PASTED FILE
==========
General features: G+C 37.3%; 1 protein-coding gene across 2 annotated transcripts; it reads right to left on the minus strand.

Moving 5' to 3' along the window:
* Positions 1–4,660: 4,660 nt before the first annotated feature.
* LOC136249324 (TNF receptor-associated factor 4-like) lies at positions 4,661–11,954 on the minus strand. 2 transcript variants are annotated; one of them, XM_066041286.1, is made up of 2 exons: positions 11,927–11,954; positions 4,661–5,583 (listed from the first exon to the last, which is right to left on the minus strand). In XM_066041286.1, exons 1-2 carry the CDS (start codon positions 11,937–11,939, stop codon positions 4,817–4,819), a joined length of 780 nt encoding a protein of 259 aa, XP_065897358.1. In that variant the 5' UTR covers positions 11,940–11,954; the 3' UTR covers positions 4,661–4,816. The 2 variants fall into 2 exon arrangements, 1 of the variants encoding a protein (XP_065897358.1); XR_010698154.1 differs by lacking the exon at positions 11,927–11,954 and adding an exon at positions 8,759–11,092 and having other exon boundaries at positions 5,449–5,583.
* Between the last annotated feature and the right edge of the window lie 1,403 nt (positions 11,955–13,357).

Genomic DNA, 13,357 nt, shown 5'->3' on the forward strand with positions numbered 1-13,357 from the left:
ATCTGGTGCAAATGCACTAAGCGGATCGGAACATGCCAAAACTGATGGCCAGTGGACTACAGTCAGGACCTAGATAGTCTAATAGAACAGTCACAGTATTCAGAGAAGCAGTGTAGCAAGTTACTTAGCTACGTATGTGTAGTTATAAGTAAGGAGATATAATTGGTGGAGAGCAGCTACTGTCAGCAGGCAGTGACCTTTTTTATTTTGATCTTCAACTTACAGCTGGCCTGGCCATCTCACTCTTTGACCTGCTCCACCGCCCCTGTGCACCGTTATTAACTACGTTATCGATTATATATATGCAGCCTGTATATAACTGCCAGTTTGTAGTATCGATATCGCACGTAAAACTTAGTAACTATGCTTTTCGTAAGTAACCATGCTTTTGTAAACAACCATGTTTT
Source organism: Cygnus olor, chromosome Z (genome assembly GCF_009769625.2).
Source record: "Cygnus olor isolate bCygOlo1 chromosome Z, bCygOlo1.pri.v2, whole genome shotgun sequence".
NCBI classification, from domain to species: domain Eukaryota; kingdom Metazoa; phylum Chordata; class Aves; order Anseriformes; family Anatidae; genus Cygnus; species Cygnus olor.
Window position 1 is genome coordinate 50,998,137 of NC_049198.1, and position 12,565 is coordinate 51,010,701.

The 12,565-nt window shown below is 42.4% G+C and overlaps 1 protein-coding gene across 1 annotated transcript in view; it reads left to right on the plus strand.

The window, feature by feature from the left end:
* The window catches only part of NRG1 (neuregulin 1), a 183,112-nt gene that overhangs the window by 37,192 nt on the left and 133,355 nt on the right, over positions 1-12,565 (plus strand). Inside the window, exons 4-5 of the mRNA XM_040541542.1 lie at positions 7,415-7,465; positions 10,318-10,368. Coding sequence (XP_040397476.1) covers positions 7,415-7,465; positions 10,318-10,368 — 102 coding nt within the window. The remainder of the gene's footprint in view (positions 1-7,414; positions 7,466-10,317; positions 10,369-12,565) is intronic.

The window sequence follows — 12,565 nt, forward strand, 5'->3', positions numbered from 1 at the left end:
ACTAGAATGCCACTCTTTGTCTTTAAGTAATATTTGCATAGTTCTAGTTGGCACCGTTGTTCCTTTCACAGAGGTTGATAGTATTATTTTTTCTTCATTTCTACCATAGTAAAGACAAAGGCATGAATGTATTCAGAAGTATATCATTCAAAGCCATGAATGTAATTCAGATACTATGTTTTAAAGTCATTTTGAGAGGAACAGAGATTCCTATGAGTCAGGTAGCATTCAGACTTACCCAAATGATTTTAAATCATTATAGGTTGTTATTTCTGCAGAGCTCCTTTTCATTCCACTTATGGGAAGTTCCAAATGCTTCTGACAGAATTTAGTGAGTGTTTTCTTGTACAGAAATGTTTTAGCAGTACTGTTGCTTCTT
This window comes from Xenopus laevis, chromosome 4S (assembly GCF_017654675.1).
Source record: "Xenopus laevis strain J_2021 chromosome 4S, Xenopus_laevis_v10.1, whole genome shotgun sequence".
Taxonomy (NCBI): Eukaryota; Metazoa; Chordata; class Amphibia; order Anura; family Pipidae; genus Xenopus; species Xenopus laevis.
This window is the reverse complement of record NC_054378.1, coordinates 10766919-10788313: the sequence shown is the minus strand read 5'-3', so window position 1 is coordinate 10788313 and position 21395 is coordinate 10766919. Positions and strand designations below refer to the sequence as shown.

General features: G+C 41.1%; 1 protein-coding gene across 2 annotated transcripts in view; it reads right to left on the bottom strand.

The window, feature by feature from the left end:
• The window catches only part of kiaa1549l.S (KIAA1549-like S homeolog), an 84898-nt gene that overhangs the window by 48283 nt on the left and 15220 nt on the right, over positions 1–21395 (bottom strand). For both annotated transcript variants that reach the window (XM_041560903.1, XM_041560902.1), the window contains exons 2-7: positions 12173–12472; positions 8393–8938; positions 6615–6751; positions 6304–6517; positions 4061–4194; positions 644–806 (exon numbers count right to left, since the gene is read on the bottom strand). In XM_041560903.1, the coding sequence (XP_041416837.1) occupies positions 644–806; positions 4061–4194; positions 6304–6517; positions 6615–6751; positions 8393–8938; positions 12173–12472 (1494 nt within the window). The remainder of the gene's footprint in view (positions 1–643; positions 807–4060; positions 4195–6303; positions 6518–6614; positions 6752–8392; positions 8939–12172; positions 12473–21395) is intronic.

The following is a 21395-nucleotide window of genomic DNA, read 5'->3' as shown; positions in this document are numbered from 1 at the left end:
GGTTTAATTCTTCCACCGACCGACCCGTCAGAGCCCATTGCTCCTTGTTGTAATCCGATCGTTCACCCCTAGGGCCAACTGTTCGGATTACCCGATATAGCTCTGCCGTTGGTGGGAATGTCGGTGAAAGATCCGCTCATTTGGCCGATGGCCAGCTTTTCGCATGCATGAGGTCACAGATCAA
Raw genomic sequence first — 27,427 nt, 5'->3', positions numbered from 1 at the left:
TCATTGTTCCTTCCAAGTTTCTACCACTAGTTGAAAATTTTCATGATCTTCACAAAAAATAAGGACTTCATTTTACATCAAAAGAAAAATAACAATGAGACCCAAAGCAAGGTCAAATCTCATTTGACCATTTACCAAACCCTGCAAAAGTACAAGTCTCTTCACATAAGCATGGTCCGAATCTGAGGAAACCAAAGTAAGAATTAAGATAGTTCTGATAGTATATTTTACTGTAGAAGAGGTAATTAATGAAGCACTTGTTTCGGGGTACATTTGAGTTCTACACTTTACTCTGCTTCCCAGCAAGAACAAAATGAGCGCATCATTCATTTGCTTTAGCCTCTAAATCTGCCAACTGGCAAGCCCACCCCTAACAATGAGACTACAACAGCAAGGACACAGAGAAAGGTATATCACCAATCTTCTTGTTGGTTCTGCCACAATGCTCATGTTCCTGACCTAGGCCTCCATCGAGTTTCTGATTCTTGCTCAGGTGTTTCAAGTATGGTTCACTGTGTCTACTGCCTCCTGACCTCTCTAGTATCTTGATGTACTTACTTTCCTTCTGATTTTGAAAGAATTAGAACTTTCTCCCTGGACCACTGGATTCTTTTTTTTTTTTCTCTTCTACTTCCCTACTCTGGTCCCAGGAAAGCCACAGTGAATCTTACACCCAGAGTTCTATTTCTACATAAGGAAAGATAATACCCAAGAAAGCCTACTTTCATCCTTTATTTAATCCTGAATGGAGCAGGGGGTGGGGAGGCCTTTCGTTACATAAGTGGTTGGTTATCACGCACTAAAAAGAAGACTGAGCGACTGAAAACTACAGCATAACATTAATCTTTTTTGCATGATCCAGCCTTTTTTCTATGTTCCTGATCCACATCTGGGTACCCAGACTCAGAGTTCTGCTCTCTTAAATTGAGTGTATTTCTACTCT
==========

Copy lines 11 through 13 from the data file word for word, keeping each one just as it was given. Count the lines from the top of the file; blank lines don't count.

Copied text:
Window position 1 is genome coordinate 50,998,137 of NC_049198.1, and position 12,565 is coordinate 51,010,701.

The 12,565-nt window shown below is 42.4% G+C and overlaps 1 protein-coding gene across 1 annotated transcript in view; it reads left to right on the plus strand.

The window, feature by feature from the left end: